A mini-series on the future of energy
By Dave Wilkin, P. Eng., M.Eng. and Tim Lutton, BSc., MBA
Our previous articles explored the big-system factors driving the global energy-ecosystem: growth, reserves, technology, and geopolitics. We now describe one possible, really bad scenario that shows how they are interconnected, with potentially disastrous consequences. If we haven’t got your attention yet, perhaps this scenario might do the trick.
Let’s consider this scenario
Let’s say that by the 2030’s, China’s ‘belt and road’ multi-trillion $ initiative has boosted economic development and growth in Asia, Africa and beyond. This ensures the More Energy scenario plays out, pushing up energy demand by 50 per cent, swamping all efficiency gains and costly greener energy technologies.
Concurrently, the unsustainable technology-driven US tight shale oil boom is over, as recoverable reserves fall into steep decline and costs soar. US energy exports and their energy independence has ended. Meanwhile, continuing Canadian political ineptness has prevented any new pipelines from reaching our tidewaters, so Canada is unable to sell to the increasingly energy hungry foreign markets. Faced with declining domestic reserves, the US now looks north to our vast oil sands reserves. With no new global customers, and a weakened economy from years of flawed energy policy, Canada has no other option but to sell its incremental oil to the US, and at below world prices. But years of underinvestment has hollowed out Canada’s oil sector; scaling up production to meet new US demand takes far too long. Alberta has had enough of Ottawa’s bungled energy policies, triggering serious actions to separate from Canada and join the US so that it can reinvigorate its energy resource sector and sell more product to the US and beyond.
Heavy oil rich Venezuela, plagued with continuing bad governance and increasing meddling by Russia, can’t get its energy exports back on track either. Europe, Asia and a now rising Africa, all unable to transition to meaningful alternative energy sources, have become completely captive to Middle Eastern and Russian oil and gas. When Middle East reserves turn-out to be less than previously reported, these growing demands finally push them into decline, driving world energy prices through the roof. Russia, with decades of unencumbered oil and gas reserves remaining, is thrilled.
The continued receding of Arctic ice cover opens new shipping lanes, and combined with rising energy prices, brings new (unconventional) energy exploration and development in the most environmentally sensitive regions on earth. A more energy worried China now kicks its “Polar Silk Road” into high gear, in partnership with energy superpower Russia; environmental risks be damned. Serious conflicts with the US and other Arctic bordering nations follows, all playing out on our ignored northern doorstep.
The many energy insecure nations in Europe and Asia, having closed their remaining nuclear plants and unable to move to still costly renewable energy fast enough, now face serious long -erm energy security risks. Most turn to increased coal consumption to meet affordable energy needs. Carbon capture and storage remains far too expensive for most nations, and the small amount deployed is insignificant in the face of high carbon energy demand growth.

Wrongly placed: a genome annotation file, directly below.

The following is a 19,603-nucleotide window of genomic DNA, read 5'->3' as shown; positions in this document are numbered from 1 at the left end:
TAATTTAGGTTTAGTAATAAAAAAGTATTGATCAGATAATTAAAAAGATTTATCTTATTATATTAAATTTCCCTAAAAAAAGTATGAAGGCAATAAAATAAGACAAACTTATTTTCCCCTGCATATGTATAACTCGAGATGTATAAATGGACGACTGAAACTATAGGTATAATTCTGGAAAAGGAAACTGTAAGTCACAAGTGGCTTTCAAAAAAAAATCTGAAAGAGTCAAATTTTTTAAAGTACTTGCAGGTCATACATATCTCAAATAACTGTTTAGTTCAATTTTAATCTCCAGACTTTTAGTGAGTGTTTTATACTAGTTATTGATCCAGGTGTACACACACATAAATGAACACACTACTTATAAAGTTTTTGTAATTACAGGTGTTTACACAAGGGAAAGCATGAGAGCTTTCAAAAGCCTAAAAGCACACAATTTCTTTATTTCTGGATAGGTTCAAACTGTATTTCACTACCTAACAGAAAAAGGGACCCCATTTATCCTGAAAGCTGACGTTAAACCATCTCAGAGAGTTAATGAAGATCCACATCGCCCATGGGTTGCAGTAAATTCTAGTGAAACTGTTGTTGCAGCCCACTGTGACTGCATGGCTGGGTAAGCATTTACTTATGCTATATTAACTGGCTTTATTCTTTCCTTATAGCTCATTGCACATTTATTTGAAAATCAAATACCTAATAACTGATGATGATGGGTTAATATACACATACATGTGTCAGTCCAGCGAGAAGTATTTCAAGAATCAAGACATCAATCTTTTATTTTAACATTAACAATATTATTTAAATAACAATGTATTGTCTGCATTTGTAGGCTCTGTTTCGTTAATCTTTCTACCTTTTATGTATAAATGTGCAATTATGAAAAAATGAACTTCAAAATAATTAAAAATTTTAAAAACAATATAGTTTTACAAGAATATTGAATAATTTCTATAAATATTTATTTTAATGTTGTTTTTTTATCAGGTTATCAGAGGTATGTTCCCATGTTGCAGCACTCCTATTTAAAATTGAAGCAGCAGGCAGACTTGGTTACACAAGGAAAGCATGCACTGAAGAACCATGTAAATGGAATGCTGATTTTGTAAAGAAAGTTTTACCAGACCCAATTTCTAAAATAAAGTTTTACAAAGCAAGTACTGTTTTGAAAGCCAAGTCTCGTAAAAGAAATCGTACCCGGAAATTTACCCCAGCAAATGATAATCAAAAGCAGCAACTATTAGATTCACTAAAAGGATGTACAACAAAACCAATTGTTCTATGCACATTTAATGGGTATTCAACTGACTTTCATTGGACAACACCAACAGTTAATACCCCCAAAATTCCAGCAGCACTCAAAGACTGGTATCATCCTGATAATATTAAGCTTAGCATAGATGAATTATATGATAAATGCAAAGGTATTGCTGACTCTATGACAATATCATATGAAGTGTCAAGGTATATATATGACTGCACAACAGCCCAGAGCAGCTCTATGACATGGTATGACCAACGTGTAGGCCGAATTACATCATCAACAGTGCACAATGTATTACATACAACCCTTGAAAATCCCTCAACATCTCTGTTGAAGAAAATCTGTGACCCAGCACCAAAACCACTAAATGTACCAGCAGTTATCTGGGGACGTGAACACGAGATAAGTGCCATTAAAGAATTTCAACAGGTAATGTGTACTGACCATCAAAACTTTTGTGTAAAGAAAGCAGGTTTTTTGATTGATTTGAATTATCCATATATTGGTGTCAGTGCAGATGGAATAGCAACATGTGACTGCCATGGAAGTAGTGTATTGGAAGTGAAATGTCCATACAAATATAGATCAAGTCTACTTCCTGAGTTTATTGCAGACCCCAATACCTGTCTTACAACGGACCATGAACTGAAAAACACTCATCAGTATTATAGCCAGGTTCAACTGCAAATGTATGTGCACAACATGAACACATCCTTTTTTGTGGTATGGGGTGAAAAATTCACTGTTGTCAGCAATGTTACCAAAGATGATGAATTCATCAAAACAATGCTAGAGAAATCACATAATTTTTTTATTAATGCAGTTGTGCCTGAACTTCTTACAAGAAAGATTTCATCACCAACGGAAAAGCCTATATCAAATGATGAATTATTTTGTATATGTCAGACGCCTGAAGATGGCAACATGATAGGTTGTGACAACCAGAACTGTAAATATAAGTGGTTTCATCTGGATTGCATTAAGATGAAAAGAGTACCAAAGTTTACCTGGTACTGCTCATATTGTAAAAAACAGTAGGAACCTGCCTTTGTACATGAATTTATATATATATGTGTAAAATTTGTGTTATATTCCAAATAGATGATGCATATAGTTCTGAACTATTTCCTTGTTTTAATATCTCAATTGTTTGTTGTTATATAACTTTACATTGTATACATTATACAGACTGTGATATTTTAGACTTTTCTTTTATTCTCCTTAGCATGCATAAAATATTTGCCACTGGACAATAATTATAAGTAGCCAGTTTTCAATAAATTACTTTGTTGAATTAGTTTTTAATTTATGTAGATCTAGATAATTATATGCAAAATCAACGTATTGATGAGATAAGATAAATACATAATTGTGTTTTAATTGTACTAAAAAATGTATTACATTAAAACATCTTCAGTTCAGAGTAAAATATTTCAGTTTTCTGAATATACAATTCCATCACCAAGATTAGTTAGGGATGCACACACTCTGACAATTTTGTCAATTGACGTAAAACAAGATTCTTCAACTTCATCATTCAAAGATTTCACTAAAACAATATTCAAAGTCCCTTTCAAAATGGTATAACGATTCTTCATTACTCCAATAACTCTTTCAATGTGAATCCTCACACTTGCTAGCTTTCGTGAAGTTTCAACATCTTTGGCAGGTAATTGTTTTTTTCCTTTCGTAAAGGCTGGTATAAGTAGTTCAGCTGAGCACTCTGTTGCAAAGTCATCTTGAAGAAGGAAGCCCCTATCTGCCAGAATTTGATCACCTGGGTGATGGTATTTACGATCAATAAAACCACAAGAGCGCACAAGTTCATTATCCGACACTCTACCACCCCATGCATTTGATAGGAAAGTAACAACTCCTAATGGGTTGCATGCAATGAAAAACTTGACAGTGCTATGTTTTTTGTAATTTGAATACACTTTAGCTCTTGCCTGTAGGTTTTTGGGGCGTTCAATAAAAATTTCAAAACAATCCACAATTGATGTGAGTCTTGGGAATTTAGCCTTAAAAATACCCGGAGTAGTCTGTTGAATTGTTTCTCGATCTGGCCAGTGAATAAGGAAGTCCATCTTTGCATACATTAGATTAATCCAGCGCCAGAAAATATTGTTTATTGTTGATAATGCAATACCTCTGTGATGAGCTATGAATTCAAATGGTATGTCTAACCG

Higher temperatures and energy costs negatively impact the poorest, most populous and least able to adapt countries, driving unrest and creating a wave of global migration. This destabilizes the receiving developed countries and further weakens the developing countries. It also pushes CO2 emissions higher, as countries receiving the migrants have much higher carbon energy intensities per capita.
As oil and gas prices move higher, so too do the products and services dependent on them, including critical petrochemical products, such as plastics and fertilizers. With these reinforcing feedback loops now firmly entrenched, a tipping point is crossed, and the entire global economic system becomes unstable. Having delayed the spending necessary to build a diverse, sustainable future energy infrastructure, time has run out. Burdened from decades of unsustainable growing debt, and addiction to continual growth, the world economies sink into a deep recession. With few good options and little mutual trust left, a global economic collapse soon follows. Canada is not spared.
This is a worst-case scenario, unlikely perhaps but not impossible. The question is what do we need to do now, to make sure this scenario never occurs? Our next and final article in the series examines a better path forward for Canada. Watch for it!
Previous articles in this series –
A mini-series on the future of energy, by Dave Wilkin and Tim Lutton
The Energy big picture, by Dave Wilkin and Tim Lutton
Growth, the global energy driver ~ by Dave Wilkin and Tim Lutton
The Geopolitics of Energy ~ by Dave Wilkin and Tim Lutton
The greener technologies offer no silver bullet ~ by Dave Wilkin and Tim Lutton
Dave Wilkin is a Professional Engineer who lives in Huntsville. He is an electrical engineer with a career spanning 35 years in IT, banking and consulting.
Tim Lutton worked in the natural gas and LNG industry for 32 years; with Imperial Oil in Canada, and ExxonMobil in the USA, Australia and Qatar and now lives in Huntsville.
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